Three potato bass released in a World Heritage Site

Three large potato bass, each weighing between 25kg and 30kg, were returned to the warm waters of the iSimangaliso Wetland Park, a UNESCO World Heritage Site, after spending several years in the Reef Predator exhibit at uShaka Sea World.

Prior to their release on 29 September 2016, each was fitted with an acoustic tag and a yellow Oceanographic Research Institute (ORI) "spaghetti tag". Although they were firm favourites with Aquarium guests, it was time for the bass to return to the ocean as they were beginning to outgrow their exhibit and were showing more than a passing interest in some of their smaller exhibit mates.

All three potato bass (Epinephelus tukula) originally came from the iSimangaliso Wetland Park and it was therefore fitting to release them back into the same area.

The release provided an ideal opportunity to tag the fish since Floros is currently conducting an acoustic telemetry project on potato bass and green jobfish in the Isimangaliso Wetland Park.

The acoustic tags, unlike the more traditional "spaghetti tags", emit a unique “ping” for each individual fish (like a cell phone number or Identification number) that can be identified by underwater listening stations placed at strategic locations within the iSimangaliso Wetland Park.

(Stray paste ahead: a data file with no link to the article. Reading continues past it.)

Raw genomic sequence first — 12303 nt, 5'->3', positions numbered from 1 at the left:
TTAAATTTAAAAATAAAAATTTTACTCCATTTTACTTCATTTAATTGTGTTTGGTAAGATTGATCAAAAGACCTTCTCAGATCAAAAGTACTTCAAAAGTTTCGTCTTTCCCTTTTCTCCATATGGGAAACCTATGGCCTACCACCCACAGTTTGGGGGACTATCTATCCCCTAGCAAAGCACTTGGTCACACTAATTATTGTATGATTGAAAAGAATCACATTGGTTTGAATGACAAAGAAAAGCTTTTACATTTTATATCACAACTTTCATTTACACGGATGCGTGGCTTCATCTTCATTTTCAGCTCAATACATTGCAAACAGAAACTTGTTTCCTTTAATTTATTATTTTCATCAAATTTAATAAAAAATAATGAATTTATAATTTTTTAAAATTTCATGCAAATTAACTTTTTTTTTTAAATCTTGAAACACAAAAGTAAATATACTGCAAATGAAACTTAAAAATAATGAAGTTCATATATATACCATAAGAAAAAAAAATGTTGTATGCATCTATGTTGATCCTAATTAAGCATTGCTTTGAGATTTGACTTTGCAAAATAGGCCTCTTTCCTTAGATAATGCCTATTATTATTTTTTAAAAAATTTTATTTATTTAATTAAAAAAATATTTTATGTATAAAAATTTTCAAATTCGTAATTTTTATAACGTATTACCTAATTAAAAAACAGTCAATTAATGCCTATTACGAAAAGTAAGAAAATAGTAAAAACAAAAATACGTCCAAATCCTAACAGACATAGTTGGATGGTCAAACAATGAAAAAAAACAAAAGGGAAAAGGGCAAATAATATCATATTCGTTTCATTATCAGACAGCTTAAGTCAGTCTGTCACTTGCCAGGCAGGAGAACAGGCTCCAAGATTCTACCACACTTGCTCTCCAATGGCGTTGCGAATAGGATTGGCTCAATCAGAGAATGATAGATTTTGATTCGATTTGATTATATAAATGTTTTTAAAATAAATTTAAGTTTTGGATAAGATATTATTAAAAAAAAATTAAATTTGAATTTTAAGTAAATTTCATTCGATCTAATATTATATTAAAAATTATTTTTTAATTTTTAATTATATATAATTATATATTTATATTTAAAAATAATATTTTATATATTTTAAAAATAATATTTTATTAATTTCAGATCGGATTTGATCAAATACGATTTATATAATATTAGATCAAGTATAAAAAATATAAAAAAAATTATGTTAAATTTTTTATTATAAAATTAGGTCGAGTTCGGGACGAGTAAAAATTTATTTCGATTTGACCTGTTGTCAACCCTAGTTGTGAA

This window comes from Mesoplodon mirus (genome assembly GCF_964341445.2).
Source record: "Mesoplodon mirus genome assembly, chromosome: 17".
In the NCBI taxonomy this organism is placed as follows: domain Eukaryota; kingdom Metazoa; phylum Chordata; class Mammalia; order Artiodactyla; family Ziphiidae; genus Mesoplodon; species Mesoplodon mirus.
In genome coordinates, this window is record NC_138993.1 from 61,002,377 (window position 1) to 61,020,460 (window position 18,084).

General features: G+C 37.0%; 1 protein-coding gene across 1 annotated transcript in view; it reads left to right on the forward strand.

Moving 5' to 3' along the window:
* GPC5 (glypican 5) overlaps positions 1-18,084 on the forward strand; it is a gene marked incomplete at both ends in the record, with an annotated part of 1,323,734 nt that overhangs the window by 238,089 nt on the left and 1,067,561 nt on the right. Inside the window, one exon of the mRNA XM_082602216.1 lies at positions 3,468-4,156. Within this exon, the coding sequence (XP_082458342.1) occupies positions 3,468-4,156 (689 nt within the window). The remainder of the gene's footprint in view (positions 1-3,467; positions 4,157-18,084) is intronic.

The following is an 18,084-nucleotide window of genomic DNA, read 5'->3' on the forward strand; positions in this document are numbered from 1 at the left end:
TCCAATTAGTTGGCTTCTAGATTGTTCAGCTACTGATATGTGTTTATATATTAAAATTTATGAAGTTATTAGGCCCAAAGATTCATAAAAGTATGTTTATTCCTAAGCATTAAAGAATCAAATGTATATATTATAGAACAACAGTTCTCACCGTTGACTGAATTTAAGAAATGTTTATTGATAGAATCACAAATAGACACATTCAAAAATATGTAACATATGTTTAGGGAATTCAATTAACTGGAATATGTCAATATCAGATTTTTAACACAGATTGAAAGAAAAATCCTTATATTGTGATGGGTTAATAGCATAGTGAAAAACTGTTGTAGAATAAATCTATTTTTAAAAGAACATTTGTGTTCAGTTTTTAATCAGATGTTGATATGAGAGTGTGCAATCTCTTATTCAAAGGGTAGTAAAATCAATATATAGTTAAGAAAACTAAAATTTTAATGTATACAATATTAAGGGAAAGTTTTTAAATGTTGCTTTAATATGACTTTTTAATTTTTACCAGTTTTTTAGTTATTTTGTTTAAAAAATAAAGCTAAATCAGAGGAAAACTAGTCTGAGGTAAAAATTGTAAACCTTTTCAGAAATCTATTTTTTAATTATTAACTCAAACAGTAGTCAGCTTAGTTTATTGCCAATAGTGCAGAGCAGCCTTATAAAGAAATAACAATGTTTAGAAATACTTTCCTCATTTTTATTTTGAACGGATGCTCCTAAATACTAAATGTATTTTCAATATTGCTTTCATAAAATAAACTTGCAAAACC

The moment of release at iSimangaliso Wetland Park

“The listening stations can detect an acoustically tagged fish up to a radius of 300m and will provide valuable information on their natural ability to establish territories after being in captivity for a number of years,” said Floros.

The potato bass were tagged on 22 September and monitored in quarantine for five days before being given their medical clearance and driven to Sodwana Bay for release on the offshore reefs. All three fish were successfully released from ORI’s research vessel at specific locations on Two-Mile Reef.

“It was great to see them swim off into the blue and I can’t wait to download the data from the listening stations next year to see if these potato bass have stayed in the area or whether they have moved off to explore new reefs,” Floros added. 

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